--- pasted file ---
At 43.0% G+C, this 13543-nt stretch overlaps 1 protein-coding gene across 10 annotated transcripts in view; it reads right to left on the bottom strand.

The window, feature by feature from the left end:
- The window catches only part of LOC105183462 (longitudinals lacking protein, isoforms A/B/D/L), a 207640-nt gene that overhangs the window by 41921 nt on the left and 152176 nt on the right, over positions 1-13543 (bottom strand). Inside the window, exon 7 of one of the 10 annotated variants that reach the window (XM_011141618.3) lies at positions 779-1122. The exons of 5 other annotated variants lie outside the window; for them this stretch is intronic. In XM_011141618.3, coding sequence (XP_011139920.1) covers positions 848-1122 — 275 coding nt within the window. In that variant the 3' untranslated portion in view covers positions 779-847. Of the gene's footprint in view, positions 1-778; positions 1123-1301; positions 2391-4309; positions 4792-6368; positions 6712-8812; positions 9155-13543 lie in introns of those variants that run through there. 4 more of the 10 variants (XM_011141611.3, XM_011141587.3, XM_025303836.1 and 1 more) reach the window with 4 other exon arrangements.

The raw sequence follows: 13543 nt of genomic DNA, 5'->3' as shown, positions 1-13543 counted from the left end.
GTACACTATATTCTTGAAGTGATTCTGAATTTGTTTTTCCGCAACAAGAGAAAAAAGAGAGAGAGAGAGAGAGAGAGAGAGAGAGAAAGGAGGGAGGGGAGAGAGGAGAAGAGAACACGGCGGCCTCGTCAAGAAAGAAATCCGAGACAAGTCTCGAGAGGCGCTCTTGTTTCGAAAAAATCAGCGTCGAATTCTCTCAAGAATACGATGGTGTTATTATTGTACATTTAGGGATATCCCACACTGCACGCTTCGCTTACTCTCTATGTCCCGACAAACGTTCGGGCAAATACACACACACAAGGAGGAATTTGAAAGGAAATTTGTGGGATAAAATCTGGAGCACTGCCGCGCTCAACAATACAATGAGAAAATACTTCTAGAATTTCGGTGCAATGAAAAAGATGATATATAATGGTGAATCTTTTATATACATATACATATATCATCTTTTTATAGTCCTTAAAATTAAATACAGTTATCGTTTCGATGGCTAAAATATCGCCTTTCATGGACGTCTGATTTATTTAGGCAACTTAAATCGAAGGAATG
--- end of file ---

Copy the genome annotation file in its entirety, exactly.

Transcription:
At 43.0% G+C, this 13543-nt stretch overlaps 1 protein-coding gene across 10 annotated transcripts in view; it reads right to left on the bottom strand.

The window, feature by feature from the left end:
- The window catches only part of LOC105183462 (longitudinals lacking protein, isoforms A/B/D/L), a 207640-nt gene that overhangs the window by 41921 nt on the left and 152176 nt on the right, over positions 1-13543 (bottom strand). Inside the window, exon 7 of one of the 10 annotated variants that reach the window (XM_011141618.3) lies at positions 779-1122. The exons of 5 other annotated variants lie outside the window; for them this stretch is intronic. In XM_011141618.3, coding sequence (XP_011139920.1) covers positions 848-1122 — 275 coding nt within the window. In that variant the 3' untranslated portion in view covers positions 779-847. Of the gene's footprint in view, positions 1-778; positions 1123-1301; positions 2391-4309; positions 4792-6368; positions 6712-8812; positions 9155-13543 lie in introns of those variants that run through there. 4 more of the 10 variants (XM_011141611.3, XM_011141587.3, XM_025303836.1 and 1 more) reach the window with 4 other exon arrangements.

The raw sequence follows: 13543 nt of genomic DNA, 5'->3' as shown, positions 1-13543 counted from the left end.
GTACACTATATTCTTGAAGTGATTCTGAATTTGTTTTTCCGCAACAAGAGAAAAAAGAGAGAGAGAGAGAGAGAGAGAGAGAGAGAAAGGAGGGAGGGGAGAGAGGAGAAGAGAACACGGCGGCCTCGTCAAGAAAGAAATCCGAGACAAGTCTCGAGAGGCGCTCTTGTTTCGAAAAAATCAGCGTCGAATTCTCTCAAGAATACGATGGTGTTATTATTGTACATTTAGGGATATCCCACACTGCACGCTTCGCTTACTCTCTATGTCCCGACAAACGTTCGGGCAAATACACACACACAAGGAGGAATTTGAAAGGAAATTTGTGGGATAAAATCTGGAGCACTGCCGCGCTCAACAATACAATGAGAAAATACTTCTAGAATTTCGGTGCAATGAAAAAGATGATATATAATGGTGAATCTTTTATATACATATACATATATCATCTTTTTATAGTCCTTAAAATTAAATACAGTTATCGTTTCGATGGCTAAAATATCGCCTTTCATGGACGTCTGATTTATTTAGGCAACTTAAATCGAAGGAATG